Letting go of Neo-Liberalism (with some help from Michel Foucault)
Flew, Terry (2010) Letting go of Neo-Liberalism (with some help from Michel Foucault). [Working Paper] (Unpublished)
Neo-liberalism has become one of the boom concepts of our time. From its original reference point as a descriptor of the economics of the “Chicago School” such as Milton Friedman, or authors such as Friedrich von Hayek, neo-liberalism has become an all-purpose descriptor and explanatory device for phenomena as diverse as Bollywood weddings, standardized testing in schools, violence in Australian cinema, and the digitization of content in public libraries. Moreover, it has become an entirely pejorative term: no-one refers to their own views as “neo-liberal”, but it rather refers to the erroneous views held by others, whether they acknowledge this or not. Neo-liberalism as it has come to be used, then, bears many of the hallmarks of a dominant ideology theory in the classical Marxist sense, even if it is often not explored in these terms.
This presentation will take the opportunity provided by the English language publication of Michel Foucault’s 1978-79 lectures, under the title of The Birth of Biopolitics, to consider how he used the term neo-liberalism, and how this equates with its current uses in critical social and cultural theory. It will be argued that Foucault did not understand neo-liberalism as a dominant ideology in these lectures, but rather as marking a point of inflection in the historical evolution of liberal political philosophies of government. It will also be argued that his interpretation of neo-liberalism was more nuanced and more comparative than the more recent uses of Foucault in the literature on neo-liberalism. It will also look at how Foucault develops comparative historical models of liberal capitalism in The Birth of Biopolitics, arguing that this dimension of his work has been lost in more recent interpretations, which tend to retro-fit Foucault to contemporary critiques of either U.S. neo-conservatism or the “Third Way” of Tony Blair’s New Labour in the UK.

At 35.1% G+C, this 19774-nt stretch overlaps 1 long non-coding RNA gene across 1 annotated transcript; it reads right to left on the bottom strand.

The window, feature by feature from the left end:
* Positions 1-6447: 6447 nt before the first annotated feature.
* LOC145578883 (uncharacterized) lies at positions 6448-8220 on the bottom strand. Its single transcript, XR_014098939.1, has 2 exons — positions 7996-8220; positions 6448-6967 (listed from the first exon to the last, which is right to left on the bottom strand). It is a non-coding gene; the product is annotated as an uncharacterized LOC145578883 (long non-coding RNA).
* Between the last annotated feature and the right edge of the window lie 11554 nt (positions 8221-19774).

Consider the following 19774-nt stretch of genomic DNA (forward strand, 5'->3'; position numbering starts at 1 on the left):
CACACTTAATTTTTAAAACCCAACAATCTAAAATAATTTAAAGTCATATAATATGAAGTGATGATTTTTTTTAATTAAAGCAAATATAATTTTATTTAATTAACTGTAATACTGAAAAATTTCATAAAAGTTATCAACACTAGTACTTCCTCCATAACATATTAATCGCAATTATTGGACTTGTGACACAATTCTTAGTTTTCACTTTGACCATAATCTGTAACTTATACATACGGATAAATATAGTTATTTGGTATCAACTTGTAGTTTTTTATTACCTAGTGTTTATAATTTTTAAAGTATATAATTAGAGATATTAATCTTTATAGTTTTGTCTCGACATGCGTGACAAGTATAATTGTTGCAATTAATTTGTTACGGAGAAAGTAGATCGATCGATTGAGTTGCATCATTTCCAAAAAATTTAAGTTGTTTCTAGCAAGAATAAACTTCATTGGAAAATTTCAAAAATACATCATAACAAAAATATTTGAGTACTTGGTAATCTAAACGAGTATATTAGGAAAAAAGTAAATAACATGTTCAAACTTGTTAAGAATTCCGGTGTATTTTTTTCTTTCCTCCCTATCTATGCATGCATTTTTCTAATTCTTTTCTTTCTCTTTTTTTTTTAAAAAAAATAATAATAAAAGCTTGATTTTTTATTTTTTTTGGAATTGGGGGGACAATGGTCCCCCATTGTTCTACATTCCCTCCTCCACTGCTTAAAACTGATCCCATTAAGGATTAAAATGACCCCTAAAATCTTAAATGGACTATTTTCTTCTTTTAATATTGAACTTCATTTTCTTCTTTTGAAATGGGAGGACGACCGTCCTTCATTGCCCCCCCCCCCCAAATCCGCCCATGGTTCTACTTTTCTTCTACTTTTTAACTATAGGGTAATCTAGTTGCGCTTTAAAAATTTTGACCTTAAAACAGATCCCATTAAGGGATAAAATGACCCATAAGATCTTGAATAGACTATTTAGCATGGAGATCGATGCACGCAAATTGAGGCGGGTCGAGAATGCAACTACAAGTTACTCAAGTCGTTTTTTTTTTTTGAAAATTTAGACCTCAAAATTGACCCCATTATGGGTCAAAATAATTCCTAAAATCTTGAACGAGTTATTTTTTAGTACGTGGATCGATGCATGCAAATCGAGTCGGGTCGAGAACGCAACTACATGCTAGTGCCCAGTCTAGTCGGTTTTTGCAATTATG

Impact and interest:
Citation countsare sourced monthly fromand citation databases.
These databases contain citations from different subsets of available publications and different time periods and thus the citation count from each is usually different. Some works are not in either database and no count is displayed. Scopus includes citations from articles published in 1996 onwards, and Web of Science® generally from 1980 onwards.
Citations counts from theindexing service can be viewed at the linked Google Scholar™ search.
Full-text downloadsdisplays the total number of times this work’s files (e.g., a PDF) have been downloaded from QUT ePrints as well as the number of downloads in the previous 365 days. The count includes downloads for all files if a work has more than one.
|Item Type:||Working Paper|
|Additional Information:||Paper presented to Creative Industries Faculty, Queensland University of Technology, Kelvin Grove campus, Brisbane, Australia, 25 November, 2010.|
|Keywords:||neo-liberalism, Foucault, governmentality, markets, enterprise|
|Subjects:||Australian and New Zealand Standard Research Classification > LANGUAGES COMMUNICATION AND CULTURE (200000) > COMMUNICATION AND MEDIA STUDIES (200100) > Media Studies (200104)|
|Divisions:||Current > Research Centres > ARC Centre of Excellence for Creative Industries and Innovation|
Current > QUT Faculties and Divisions > Creative Industries Faculty
Past > Institutes > Institute for Creative Industries and Innovation
Current > Schools > Journalism, Media & Communication
|Copyright Owner:||Copyright 2010 Terry Flew.|
|Deposited On:||22 Nov 2010 15:16|
|Last Modified:||23 Nov 2010 01:32|
Repository Staff Only: item control page